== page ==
Garment district in New York City when New York fashion designers frequent.
Garment District in New York City when New York fashion designers frequent. Photo from New York Public Library Digital Collections.

From fashion legends to contemporary designers striving to make their mark on the fashion industry, New York City is full of talented fashion experts revolutionizing the industry. With New York Fashion Week occurring annually since 1943, New York City has established itself as one of the fashion capitals of the world. Designers flock to the city to make their mark on street fashion — and on the closets of New York City’s residents.

From gorgeous wedding dresses to bohemian-preppy ready-to-wear fashion, New York fashion designers have perfected their respective niches in the design world. As the industry changes with each season, new designers fight to sell their clothes to New Yorkers hungry for the newest addition to their wardrobes. Here are 8 fashion designers who have graced New York City with their creativity. Six of these New York fashion designers grew up within New York City’s five boroughs and chose New York City as the home for their brands.

1. Michael Kors and his line of luxury sportswear

A Michael Kors store.
There are more than 1,200 Michael Kors stores. Photo courtesy of Wikimedia Commons.

Born on August 9, 1959, in Merrick, Long Island, Michael Kors chose to base his fashion brand in a city close to home: New York. He first moved to the city when studying fashion design at the Fashion Institute of Technology. While in school, he worked at a boutique named Louthar’s, where Dawn Mello, the executive vice president of Bergdorf Goodman, pushed him to design his own line of clothing. Dropping out of school after only two semesters, Kors launched his first fashion line in 1981; it centered around leather pieces and dresses made of a silk-like fabric called crepe de chine. That same year, he started his namesake company out of his apartment in Chelsea. Today, Michael Kors sells luxury accessories and ready-to-wear clothing at large department stores and more than 1,200 of its own stores.

Telling The New York Times, “you are truly only as good as the people you dress,” Kors first found his inspiration from the glamorous fashion in New York City during the 1980s. Today, his inspirations are elegant women like Michelle Obama, Hillary Clinton and Oprah. The New York fashion designer lives with his husband, Lance LePere, in Greenwich Village. Since he moved to New York City, he has always lived within a five-mile radius of his current downtown penthouse.

2. Vera Wang and her gorgeous wedding dresses

550 Madison Avenue
Vogue fashion director Frances Patiky Stein discovered Wang at the Yves Saint Laurent boutique on Madison Avenue.

Born and raised on the Upper East Side, Vera Wang attended the Chapin School, a prestigious school for girls. She later enrolled in Sarah Lawrence College on the pre-med track; however, she graduated with degrees in art history and theater. After studying abroad in Paris, Wang worked as a salesperson at Yves Saint Laurent‘s boutique on Madison Avenue. Here, she became immersed in the New York fashion world. The YSL designs appealed to her interests in feminine tomboy style. As a passionate employee, she captured the attention of Frances Patiky Stein, then fashion director of Vogue. He offered her a job at Vogue after she graduated college.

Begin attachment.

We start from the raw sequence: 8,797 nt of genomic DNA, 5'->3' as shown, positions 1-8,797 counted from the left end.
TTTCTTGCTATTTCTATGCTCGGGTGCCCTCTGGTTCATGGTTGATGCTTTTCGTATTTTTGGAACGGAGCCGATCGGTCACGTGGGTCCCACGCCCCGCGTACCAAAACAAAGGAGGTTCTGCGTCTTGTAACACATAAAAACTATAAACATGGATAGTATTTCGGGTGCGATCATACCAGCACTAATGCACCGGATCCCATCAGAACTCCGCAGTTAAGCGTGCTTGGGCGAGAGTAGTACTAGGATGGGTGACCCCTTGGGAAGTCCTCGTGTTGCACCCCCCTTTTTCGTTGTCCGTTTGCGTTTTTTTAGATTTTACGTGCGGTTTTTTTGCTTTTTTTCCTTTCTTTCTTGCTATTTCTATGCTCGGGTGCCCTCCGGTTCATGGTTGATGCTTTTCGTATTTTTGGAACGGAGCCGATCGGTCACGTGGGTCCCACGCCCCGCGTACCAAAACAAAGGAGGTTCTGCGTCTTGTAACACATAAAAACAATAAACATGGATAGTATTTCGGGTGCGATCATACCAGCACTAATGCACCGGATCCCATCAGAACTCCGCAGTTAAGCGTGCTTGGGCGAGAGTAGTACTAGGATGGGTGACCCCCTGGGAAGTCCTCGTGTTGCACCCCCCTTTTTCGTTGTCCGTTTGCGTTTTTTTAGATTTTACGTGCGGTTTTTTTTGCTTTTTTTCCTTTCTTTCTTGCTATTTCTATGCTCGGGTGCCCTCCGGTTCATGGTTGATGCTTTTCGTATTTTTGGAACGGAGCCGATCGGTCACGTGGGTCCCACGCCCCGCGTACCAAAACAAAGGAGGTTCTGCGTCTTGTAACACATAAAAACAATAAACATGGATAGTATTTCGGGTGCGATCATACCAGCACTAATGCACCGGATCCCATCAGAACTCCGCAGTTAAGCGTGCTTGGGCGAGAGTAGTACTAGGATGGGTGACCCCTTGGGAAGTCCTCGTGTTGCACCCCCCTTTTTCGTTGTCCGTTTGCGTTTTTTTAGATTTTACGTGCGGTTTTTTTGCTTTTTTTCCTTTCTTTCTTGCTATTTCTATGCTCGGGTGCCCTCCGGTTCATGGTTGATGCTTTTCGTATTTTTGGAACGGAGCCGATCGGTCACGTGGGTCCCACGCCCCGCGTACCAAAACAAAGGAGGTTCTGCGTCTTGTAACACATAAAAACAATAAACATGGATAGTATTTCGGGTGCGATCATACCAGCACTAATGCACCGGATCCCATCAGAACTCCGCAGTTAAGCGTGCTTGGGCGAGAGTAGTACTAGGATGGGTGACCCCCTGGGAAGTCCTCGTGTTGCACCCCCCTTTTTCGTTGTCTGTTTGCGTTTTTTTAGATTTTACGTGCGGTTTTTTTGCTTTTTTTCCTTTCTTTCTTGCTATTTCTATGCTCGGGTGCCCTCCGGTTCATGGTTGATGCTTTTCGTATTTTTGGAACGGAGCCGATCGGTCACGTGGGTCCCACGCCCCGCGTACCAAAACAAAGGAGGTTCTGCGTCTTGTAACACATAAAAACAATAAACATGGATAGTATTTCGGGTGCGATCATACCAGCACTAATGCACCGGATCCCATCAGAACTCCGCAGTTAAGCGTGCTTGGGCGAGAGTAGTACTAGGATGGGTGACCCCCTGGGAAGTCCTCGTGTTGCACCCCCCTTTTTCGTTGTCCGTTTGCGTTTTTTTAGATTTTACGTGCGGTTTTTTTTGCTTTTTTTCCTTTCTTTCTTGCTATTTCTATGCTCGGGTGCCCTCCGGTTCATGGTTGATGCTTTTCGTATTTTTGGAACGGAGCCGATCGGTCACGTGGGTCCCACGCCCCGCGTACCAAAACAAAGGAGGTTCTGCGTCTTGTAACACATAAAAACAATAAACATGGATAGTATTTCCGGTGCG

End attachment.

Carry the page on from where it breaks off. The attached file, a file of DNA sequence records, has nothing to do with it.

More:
After 15 years at Vogue, Wang interviewed at Ralph Lauren. Intimidating her at first during the interview, Lauren asked Wang what she did not like about his designs. However, her honesty earned her the title “fashion designer.” After her father, a wealthy Chinese immigrant, pushed her to start her own bridal business, she began producing her famed wedding dresses. Today, Wang attempts to bring fashion and a fresh perspective to the wedding industry.

3. Ralph Lauren and game-changing neckties

The exterior of 109 Prince Street as seen from Greene Street.
The Ralph Lauren store at 109 Prince Street.

Born in the Bronx to Ashkenazi Jewish immigrants, Ralph Lauren sported both classic preppy wear and vintage clothing as he attended DeWitt Clinton High School. For college, he studied business at Baruch College near Park Avenue South. He is remembered for selling ties to his peers between lectures. Dropping out after two years, Lauren joined the army before taking a job as a salesman at Brooks Brothers.

As he rose in through the ranks of New York fashion designers, Lauren worked for Beau Brummell, a men’s clothing store in New York City. While working there, Lauren designed a line of men’s neckties. With his necktie style established — he preferred those with a wider cut — Lauren convinced Beau Brummell leaders to sell his designs in their stores. This provided the base for his brand Polo Ralph Lauren. Today, Lauren’s company makes billions annually and sells lifestyle products in five categories: apparel, accessories, home, fragrances and hospitality. Although he draws from the preppy East Coast style in his designs, he also looks toward Native American craftsmanship and the Old West dominated by cowboys.

4. Donna Karan and her clothing for the modern woman

Forest Hills is the neighborhood New York fashion designer Donna Karan grew up in.
Karan was born in Forest Hills, a neighborhood known for breathtaking architecture and old-time restaurants.

Donna Karan was born in Forest Hills, Queens in 1948. Karan grew up in the height of the fashion world because her father was a tailor and her mother was a model and showroom sales representative in the Garment District. She dropped out of high school to work at a local boutique.